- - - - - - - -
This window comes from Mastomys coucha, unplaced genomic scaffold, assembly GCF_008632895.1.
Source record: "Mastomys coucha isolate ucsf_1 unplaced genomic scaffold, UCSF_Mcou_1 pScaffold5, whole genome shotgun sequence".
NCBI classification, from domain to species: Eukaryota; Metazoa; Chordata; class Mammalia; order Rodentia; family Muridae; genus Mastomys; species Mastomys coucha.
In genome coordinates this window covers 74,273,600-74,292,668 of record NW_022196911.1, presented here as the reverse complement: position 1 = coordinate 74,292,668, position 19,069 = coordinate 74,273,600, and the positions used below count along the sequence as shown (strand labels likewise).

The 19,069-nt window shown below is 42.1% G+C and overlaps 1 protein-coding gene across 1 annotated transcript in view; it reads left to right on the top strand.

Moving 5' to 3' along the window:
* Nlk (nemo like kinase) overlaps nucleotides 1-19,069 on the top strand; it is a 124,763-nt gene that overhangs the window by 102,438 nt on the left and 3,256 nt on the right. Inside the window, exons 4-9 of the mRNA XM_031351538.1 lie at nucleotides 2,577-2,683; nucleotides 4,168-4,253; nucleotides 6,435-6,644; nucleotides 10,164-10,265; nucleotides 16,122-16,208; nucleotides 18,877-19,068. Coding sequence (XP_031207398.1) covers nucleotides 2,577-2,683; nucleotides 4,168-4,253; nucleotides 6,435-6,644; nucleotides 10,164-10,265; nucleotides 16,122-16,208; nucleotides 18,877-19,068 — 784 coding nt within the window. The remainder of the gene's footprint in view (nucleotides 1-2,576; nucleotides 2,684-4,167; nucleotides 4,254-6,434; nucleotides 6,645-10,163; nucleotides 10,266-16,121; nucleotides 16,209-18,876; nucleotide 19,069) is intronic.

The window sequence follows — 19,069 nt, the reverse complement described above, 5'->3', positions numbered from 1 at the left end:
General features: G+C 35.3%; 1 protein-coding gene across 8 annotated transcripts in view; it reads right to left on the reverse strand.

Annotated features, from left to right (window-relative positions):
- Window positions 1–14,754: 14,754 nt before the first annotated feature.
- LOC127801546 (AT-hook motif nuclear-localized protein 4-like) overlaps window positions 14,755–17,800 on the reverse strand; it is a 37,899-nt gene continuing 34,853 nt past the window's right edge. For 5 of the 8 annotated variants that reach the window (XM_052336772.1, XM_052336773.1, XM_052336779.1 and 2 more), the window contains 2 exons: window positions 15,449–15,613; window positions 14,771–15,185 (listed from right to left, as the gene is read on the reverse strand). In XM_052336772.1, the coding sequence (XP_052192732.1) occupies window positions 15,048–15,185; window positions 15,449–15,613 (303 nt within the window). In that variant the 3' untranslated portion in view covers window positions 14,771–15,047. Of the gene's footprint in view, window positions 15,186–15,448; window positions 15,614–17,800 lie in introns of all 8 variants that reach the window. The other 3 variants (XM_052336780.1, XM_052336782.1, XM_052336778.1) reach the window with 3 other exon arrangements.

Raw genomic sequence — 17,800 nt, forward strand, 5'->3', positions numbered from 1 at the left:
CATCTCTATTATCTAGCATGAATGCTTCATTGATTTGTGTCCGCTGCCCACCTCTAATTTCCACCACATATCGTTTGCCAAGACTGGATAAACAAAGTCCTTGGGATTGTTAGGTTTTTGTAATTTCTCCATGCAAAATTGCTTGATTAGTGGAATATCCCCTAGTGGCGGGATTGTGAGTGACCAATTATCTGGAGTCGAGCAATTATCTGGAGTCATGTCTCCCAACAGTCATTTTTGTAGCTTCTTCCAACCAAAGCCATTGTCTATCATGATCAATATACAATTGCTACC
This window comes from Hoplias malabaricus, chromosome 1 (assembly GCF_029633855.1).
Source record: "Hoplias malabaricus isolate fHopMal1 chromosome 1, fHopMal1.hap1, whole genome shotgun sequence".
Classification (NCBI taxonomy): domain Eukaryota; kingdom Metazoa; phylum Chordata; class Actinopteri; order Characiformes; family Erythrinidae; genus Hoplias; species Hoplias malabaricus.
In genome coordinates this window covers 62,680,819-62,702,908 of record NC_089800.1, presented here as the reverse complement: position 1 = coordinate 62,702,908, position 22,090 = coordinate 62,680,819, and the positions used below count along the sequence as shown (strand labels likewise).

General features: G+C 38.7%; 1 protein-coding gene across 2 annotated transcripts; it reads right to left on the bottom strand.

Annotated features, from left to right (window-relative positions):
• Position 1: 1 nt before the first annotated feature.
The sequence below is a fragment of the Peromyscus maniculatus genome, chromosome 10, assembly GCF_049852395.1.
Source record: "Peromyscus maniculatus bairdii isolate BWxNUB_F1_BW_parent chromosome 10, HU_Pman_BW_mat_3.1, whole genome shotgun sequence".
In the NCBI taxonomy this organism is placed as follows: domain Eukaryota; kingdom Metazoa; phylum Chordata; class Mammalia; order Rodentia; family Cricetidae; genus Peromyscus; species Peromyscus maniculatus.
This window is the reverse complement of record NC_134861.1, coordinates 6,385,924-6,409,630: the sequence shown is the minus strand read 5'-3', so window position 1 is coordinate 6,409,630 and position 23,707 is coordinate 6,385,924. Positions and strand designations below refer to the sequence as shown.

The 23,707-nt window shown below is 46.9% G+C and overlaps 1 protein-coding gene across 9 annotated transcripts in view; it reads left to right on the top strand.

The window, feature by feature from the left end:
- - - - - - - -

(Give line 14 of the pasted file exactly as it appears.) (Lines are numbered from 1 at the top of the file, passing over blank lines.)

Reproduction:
CATCTCTATTATCTAGCATGAATGCTTCATTGATTTGTGTCCGCTGCCCACCTCTAATTTCCACCACATATCGTTTGCCAAGACTGGATAAACAAAGTCCTTGGGATTGTTAGGTTTTTGTAATTTCTCCATGCAAAATTGCTTGATTAGTGGAATATCCCCTAGTGGCGGGATTGTGAGTGACCAATTATCTGGAGTCGAGCAATTATCTGGAGTCATGTCTCCCAACAGTCATTTTTGTAGCTTCTTCCAACCAAAGCCATTGTCTATCATGATCAATATACAATTGCTACC